At least a faulty mower induced forced-stop to mowing at The Old Forge gave me a compensation of buttercups;

Speedwell

and a patch of blue speedwell salved – a bit – my disgust at uppity machinery.

Flax South Downs

July 2014

As pretty as flowering lawns are however, for big colour impact on the Downs you must lift up thine eyes unto the hills.   In summer, fields are turned golden by ripening wheat; or the powder blue of flowering flax.

Poppies South Downs (2)

In July 2013, I was wowed by a remarkable field poppy display.

Poppies South Downs

Mesmerised, I took far more photos than I ever needed (or published – so here’s another two).  The sheer amount of flower hasn’t been repeated since; though poppies aren’t the only wild-flower to daub the skyline above the ‘Forge.

DSM_1984

In May, the field next to the ‘poppy field’ glows from a mile away.

Flower Meadow South Downs (2)

At a distance one might mistake it for rape but no, it’s buttercups again.

Flower Meadow South Downs (1)

Thousands of buttercups; with cowslips

Flower Meadow South Downs (4)

and some yellow rattle too.

Daisies South Downs (1)

From my new front door, a short walk leads to pasture

Daisies South Downs (2)

and small paddocks smothered by buttercups and daisies.

Daisies South Downs

And I instantly recall  a primary school hymn, ‘Daisies are our silver‘.

DSC_0026

About the time I was singing ‘Daisies are our silver’ – for the first time

Almost 50 years later, the first verse still comes easily and I sang it again, lustily like a Welsh miner.  (There was no-one about).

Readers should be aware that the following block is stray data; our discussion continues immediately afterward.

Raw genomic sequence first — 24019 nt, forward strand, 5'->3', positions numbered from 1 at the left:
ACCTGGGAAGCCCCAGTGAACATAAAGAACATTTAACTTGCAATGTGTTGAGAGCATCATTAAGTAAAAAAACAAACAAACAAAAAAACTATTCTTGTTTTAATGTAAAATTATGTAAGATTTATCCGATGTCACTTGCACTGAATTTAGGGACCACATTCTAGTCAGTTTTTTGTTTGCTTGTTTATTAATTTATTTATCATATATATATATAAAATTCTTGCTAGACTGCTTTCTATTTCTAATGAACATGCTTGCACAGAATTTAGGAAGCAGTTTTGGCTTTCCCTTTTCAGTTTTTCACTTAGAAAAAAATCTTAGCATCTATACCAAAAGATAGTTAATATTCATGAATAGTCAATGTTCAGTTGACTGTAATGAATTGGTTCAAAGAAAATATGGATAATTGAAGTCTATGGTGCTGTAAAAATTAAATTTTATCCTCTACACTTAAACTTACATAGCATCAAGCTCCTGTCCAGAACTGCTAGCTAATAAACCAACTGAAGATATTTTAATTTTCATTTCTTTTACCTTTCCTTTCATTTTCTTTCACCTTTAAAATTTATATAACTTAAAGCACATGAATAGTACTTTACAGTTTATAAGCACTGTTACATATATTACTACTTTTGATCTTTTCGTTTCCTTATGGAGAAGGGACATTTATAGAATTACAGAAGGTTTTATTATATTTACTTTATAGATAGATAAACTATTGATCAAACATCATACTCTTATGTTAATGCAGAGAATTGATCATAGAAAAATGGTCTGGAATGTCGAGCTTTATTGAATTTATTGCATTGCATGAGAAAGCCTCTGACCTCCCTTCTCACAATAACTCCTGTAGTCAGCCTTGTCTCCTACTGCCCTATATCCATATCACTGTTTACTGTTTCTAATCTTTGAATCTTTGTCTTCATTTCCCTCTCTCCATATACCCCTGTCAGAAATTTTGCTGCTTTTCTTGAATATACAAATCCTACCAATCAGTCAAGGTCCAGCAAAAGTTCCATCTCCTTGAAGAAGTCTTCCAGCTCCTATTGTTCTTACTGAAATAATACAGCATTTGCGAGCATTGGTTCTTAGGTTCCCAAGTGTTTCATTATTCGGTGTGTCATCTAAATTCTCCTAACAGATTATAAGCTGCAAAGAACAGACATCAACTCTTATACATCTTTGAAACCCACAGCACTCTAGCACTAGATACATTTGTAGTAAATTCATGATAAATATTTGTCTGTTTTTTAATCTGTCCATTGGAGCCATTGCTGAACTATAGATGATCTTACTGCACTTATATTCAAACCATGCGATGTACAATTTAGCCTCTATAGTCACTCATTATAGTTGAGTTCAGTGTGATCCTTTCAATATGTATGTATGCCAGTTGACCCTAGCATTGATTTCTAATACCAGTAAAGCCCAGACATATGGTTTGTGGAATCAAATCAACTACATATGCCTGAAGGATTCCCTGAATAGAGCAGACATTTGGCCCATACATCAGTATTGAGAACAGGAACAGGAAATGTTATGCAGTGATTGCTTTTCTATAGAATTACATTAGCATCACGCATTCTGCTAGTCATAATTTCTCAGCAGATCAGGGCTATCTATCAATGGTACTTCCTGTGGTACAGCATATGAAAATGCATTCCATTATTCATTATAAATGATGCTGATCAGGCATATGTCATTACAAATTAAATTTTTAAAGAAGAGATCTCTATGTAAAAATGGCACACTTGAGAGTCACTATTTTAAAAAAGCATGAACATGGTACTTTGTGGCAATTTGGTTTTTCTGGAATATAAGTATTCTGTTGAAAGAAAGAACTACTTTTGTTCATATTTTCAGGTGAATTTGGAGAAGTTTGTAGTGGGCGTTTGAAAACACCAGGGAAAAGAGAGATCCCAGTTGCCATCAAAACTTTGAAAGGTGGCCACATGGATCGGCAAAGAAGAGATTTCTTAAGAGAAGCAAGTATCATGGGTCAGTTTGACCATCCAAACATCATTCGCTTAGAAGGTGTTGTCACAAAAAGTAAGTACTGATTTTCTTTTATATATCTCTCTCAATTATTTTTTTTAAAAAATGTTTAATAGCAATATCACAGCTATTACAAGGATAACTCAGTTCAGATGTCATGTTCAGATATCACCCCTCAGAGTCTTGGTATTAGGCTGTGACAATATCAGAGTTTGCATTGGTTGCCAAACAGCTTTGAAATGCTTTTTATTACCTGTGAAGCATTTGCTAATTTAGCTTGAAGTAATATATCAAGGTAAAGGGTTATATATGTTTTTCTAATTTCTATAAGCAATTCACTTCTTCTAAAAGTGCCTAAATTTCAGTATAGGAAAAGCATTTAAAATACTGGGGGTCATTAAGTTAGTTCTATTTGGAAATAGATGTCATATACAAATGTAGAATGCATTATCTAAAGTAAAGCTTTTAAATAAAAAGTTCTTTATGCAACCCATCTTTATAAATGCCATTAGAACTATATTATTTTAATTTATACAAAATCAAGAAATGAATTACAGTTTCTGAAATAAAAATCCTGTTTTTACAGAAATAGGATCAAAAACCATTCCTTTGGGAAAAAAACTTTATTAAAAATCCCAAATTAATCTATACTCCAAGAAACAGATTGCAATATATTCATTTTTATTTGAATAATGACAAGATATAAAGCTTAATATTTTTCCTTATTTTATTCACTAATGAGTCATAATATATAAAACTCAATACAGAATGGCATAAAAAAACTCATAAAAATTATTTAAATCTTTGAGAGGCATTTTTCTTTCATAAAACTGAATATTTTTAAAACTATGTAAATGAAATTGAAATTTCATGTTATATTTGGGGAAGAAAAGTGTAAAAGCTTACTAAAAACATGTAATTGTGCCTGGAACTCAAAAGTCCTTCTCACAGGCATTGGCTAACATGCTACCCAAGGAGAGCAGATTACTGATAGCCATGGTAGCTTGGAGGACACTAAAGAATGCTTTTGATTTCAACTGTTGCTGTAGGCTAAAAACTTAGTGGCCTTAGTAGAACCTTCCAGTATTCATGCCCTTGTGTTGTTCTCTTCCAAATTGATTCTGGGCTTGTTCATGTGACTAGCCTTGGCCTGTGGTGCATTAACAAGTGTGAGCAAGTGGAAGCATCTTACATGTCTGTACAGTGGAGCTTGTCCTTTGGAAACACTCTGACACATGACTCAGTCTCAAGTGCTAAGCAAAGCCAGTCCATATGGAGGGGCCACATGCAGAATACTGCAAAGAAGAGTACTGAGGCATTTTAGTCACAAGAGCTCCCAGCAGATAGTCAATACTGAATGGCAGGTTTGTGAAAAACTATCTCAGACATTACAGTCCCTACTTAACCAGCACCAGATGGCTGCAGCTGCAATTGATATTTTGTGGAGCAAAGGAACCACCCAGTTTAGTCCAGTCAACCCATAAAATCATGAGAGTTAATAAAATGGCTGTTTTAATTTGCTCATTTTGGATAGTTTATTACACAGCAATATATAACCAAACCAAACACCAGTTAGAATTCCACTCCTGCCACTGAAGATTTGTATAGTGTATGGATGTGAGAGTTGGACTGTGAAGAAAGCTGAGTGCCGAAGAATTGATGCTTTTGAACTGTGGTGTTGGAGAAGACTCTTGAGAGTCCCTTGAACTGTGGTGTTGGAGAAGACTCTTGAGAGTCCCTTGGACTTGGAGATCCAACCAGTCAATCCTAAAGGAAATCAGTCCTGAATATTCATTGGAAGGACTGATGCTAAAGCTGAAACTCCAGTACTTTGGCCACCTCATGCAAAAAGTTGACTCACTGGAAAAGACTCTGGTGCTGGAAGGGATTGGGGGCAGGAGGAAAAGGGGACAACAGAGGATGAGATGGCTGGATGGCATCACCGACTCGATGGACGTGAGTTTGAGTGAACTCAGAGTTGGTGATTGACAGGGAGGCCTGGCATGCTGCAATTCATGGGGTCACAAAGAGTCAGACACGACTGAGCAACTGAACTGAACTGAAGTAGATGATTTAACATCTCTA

Daisies are our silver,
Buttercups our gold:
This is all the treasure
We can have or hold.

DSM_1798

As well as charming to a five-year old boy with a nascent gardening gene, the words proved prophetic too – given the chances of me ever owning a chest of treasure.

Flower Meadow South Downs (3)

Since I first visited fifteen years ago, these paddocks have been grazed by ponies and horses and, in one case, by the same pony – despite the toxicity of buttercups.  (My equine dietary expertise isn’t up to much and no doubt some horse owners will be dismayed at buttercup-rich, poisonous pasture.  I’ll just add that in East Sussex, in spring, it is a very common sight).

May South Downs

Higher up, a larger field is burnished too; mirroring distant blocks of rape.

Cowslips South Downs

Only here, the predominate species isn’t buttercup but cowslip; a colossal number of cowslips.  Which doesn’t match my usual view of them at all: an occasional hedgerow flower or a few individuals lining a country lane.

I hope that July 2016 will see a return to magnificent poppy-red splodges above the ‘Forge.*  But if not, that’s OK.  I know that one year they’ll be back; and will again force people to pull over, park and whip out their camera phones – as they did in 2013.  In the meantime, buttercups and cowslips have magically transformed the Downs to cloths of gold; far more gold than I should have or hold.

oooOOOooo

The Lyrics of ‘Daisies Are Our Silver’

I rarely meet anyone who knows the hymn I sang as a young boy, but for those of you who do, (but like me, can only remember the first verse) here are all the lyrics.  (I’m pleased speedwell gets a mention, if not cowslips).

Daisies are our silver,
Buttercups our gold:
This is all the treasure
We can have or hold.

Raindrops are our diamonds
And the morning dew;
While for shining sapphires
We’ve the speedwell blue.

These shall be our emeralds
Leaves so new and green;
Roses make the reddest
Rubies ever seen.

God, who gave these treasures
To your children small,
Teach us how to love them
And grow like them all.

Make us bright as silver:
Make us good as gold;
Warm as summer roses
Let our hearts unfold.

Gay as leaves in April,
Clear as drops of dew
God, who made the speedwell,
Keep us true to you.

The words to ‘Daisies are our silver‘ were written by Joyce Maxtone Graham, under the pseudonym, Jan Struther.  She also wrote the hymn, ‘Lord of all Hopefulness‘ (which surely you do remember?) and the novel, Mrs Miniver – one of the most beautifully written books I know.

*It didn’t.

Save